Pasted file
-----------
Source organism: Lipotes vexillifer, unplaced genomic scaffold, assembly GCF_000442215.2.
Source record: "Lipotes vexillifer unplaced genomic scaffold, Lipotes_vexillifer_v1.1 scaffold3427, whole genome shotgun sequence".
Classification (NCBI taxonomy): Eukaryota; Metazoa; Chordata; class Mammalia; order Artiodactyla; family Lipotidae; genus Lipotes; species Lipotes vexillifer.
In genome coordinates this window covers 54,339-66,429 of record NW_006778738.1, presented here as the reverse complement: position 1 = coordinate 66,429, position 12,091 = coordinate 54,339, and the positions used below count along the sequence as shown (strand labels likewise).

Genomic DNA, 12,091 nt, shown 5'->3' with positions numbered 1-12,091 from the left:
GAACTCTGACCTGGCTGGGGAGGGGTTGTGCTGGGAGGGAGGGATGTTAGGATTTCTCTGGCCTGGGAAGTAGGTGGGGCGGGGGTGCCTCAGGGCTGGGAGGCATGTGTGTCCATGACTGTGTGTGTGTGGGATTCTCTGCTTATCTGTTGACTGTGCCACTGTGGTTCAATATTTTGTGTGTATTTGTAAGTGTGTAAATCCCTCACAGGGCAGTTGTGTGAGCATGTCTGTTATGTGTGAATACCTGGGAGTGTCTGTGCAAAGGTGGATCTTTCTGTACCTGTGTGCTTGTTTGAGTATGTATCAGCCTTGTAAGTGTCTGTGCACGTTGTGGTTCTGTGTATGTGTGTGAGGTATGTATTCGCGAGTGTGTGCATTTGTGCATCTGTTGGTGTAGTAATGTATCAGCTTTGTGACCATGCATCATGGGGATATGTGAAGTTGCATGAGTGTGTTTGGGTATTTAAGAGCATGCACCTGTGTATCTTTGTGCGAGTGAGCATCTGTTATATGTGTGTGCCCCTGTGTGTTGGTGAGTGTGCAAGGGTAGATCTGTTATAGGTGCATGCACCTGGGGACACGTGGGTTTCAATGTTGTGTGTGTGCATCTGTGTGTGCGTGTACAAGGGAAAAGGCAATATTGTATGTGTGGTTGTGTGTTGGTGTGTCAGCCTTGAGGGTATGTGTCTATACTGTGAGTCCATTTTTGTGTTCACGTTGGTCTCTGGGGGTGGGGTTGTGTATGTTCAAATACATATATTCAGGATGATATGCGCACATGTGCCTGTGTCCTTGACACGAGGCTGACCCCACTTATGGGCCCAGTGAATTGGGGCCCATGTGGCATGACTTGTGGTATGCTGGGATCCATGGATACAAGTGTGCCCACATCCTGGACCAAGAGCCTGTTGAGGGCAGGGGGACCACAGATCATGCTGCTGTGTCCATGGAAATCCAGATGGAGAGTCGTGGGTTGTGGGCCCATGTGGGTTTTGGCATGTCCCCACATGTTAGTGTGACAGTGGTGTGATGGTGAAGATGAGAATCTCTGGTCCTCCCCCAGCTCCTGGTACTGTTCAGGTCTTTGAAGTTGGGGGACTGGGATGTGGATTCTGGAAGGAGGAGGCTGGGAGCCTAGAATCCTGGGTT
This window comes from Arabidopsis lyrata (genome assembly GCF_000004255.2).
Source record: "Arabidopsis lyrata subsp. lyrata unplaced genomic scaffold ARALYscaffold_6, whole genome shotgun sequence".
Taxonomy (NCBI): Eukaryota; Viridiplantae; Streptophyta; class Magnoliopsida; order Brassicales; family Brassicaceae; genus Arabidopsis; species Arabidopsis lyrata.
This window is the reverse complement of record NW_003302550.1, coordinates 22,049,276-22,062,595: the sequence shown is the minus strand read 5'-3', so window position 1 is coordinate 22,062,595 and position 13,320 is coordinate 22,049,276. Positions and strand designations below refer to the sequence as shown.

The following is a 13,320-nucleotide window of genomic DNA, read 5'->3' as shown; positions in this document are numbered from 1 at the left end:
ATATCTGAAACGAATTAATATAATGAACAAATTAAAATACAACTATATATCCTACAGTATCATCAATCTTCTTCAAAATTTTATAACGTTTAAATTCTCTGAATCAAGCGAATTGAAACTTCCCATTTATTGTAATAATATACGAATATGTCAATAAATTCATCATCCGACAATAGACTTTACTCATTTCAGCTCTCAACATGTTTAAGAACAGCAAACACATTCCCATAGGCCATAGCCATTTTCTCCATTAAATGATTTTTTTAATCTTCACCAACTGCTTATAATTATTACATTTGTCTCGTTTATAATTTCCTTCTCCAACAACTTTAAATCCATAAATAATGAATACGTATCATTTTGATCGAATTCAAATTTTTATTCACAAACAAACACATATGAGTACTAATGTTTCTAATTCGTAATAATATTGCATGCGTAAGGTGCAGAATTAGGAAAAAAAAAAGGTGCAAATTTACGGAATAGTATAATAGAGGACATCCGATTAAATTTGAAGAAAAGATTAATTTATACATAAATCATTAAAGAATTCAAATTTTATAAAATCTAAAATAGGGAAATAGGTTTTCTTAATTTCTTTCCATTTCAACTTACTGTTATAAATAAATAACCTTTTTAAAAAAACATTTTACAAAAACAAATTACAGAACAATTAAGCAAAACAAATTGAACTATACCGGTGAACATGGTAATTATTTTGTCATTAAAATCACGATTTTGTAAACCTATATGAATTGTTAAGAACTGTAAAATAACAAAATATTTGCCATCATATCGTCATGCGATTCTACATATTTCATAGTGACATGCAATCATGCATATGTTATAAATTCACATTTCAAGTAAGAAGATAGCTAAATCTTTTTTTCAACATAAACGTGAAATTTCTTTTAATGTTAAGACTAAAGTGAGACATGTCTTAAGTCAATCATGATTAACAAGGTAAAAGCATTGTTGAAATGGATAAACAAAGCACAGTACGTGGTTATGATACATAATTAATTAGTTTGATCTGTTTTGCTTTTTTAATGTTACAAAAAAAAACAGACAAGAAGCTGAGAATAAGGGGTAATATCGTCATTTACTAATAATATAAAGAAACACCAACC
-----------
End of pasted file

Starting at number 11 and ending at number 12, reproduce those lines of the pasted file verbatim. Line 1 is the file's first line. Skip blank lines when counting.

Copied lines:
The following is a 13,320-nucleotide window of genomic DNA, read 5'->3' as shown; positions in this document are numbered from 1 at the left end:
ATATCTGAAACGAATTAATATAATGAACAAATTAAAATACAACTATATATCCTACAGTATCATCAATCTTCTTCAAAATTTTATAACGTTTAAATTCTCTGAATCAAGCGAATTGAAACTTCCCATTTATTGTAATAATATACGAATATGTCAATAAATTCATCATCCGACAATAGACTTTACTCATTTCAGCTCTCAACATGTTTAAGAACAGCAAACACATTCCCATAGGCCATAGCCATTTTCTCCATTAAATGATTTTTTTAATCTTCACCAACTGCTTATAATTATTACATTTGTCTCGTTTATAATTTCCTTCTCCAACAACTTTAAATCCATAAATAATGAATACGTATCATTTTGATCGAATTCAAATTTTTATTCACAAACAAACACATATGAGTACTAATGTTTCTAATTCGTAATAATATTGCATGCGTAAGGTGCAGAATTAGGAAAAAAAAAAGGTGCAAATTTACGGAATAGTATAATAGAGGACATCCGATTAAATTTGAAGAAAAGATTAATTTATACATAAATCATTAAAGAATTCAAATTTTATAAAATCTAAAATAGGGAAATAGGTTTTCTTAATTTCTTTCCATTTCAACTTACTGTTATAAATAAATAACCTTTTTAAAAAAACATTTTACAAAAACAAATTACAGAACAATTAAGCAAAACAAATTGAACTATACCGGTGAACATGGTAATTATTTTGTCATTAAAATCACGATTTTGTAAACCTATATGAATTGTTAAGAACTGTAAAATAACAAAATATTTGCCATCATATCGTCATGCGATTCTACATATTTCATAGTGACATGCAATCATGCATATGTTATAAATTCACATTTCAAGTAAGAAGATAGCTAAATCTTTTTTTCAACATAAACGTGAAATTTCTTTTAATGTTAAGACTAAAGTGAGACATGTCTTAAGTCAATCATGATTAACAAGGTAAAAGCATTGTTGAAATGGATAAACAAAGCACAGTACGTGGTTATGATACATAATTAATTAGTTTGATCTGTTTTGCTTTTTTAATGTTACAAAAAAAAACAGACAAGAAGCTGAGAATAAGGGGTAATATCGTCATTTACTAATAATATAAAGAAACACCAACC